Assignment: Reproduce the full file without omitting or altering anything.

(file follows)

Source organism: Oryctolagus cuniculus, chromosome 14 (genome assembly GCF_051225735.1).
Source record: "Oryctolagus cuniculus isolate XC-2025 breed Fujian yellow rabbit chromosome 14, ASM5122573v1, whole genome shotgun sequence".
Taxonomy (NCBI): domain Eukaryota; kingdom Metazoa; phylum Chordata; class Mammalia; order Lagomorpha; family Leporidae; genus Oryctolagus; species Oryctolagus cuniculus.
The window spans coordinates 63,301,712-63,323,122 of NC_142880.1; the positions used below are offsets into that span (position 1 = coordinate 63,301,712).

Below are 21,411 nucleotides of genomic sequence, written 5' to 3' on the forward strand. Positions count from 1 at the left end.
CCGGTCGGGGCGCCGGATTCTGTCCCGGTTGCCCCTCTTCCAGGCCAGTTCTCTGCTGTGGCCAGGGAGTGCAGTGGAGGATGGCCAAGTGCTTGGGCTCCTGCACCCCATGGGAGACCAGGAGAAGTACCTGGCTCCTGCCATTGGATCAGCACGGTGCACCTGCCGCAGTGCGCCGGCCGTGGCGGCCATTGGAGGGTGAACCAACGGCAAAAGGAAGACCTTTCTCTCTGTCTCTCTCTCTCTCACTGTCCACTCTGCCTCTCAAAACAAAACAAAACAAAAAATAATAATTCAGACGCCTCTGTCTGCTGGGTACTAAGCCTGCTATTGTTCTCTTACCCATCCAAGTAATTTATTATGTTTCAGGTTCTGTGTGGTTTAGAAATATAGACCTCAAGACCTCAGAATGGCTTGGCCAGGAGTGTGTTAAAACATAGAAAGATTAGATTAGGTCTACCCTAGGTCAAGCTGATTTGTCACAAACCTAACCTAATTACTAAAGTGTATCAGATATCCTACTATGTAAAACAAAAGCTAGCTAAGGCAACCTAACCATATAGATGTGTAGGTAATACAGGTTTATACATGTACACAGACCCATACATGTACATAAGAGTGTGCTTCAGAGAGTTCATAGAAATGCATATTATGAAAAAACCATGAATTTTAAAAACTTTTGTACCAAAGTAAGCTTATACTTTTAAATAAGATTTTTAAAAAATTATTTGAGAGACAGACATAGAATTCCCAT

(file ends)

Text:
Source organism: Oryctolagus cuniculus, chromosome 14 (genome assembly GCF_051225735.1).
Source record: "Oryctolagus cuniculus isolate XC-2025 breed Fujian yellow rabbit chromosome 14, ASM5122573v1, whole genome shotgun sequence".
Taxonomy (NCBI): domain Eukaryota; kingdom Metazoa; phylum Chordata; class Mammalia; order Lagomorpha; family Leporidae; genus Oryctolagus; species Oryctolagus cuniculus.
The window spans coordinates 63,301,712-63,323,122 of NC_142880.1; the positions used below are offsets into that span (position 1 = coordinate 63,301,712).

Below are 21,411 nucleotides of genomic sequence, written 5' to 3' on the forward strand. Positions count from 1 at the left end.
CCGGTCGGGGCGCCGGATTCTGTCCCGGTTGCCCCTCTTCCAGGCCAGTTCTCTGCTGTGGCCAGGGAGTGCAGTGGAGGATGGCCAAGTGCTTGGGCTCCTGCACCCCATGGGAGACCAGGAGAAGTACCTGGCTCCTGCCATTGGATCAGCACGGTGCACCTGCCGCAGTGCGCCGGCCGTGGCGGCCATTGGAGGGTGAACCAACGGCAAAAGGAAGACCTTTCTCTCTGTCTCTCTCTCTCTCACTGTCCACTCTGCCTCTCAAAACAAAACAAAACAAAAAATAATAATTCAGACGCCTCTGTCTGCTGGGTACTAAGCCTGCTATTGTTCTCTTACCCATCCAAGTAATTTATTATGTTTCAGGTTCTGTGTGGTTTAGAAATATAGACCTCAAGACCTCAGAATGGCTTGGCCAGGAGTGTGTTAAAACATAGAAAGATTAGATTAGGTCTACCCTAGGTCAAGCTGATTTGTCACAAACCTAACCTAATTACTAAAGTGTATCAGATATCCTACTATGTAAAACAAAAGCTAGCTAAGGCAACCTAACCATATAGATGTGTAGGTAATACAGGTTTATACATGTACACAGACCCATACATGTACATAAGAGTGTGCTTCAGAGAGTTCATAGAAATGCATATTATGAAAAAACCATGAATTTTAAAAACTTTTGTACCAAAGTAAGCTTATACTTTTAAATAAGATTTTTAAAAAATTATTTGAGAGACAGACATAGAATTCCCAT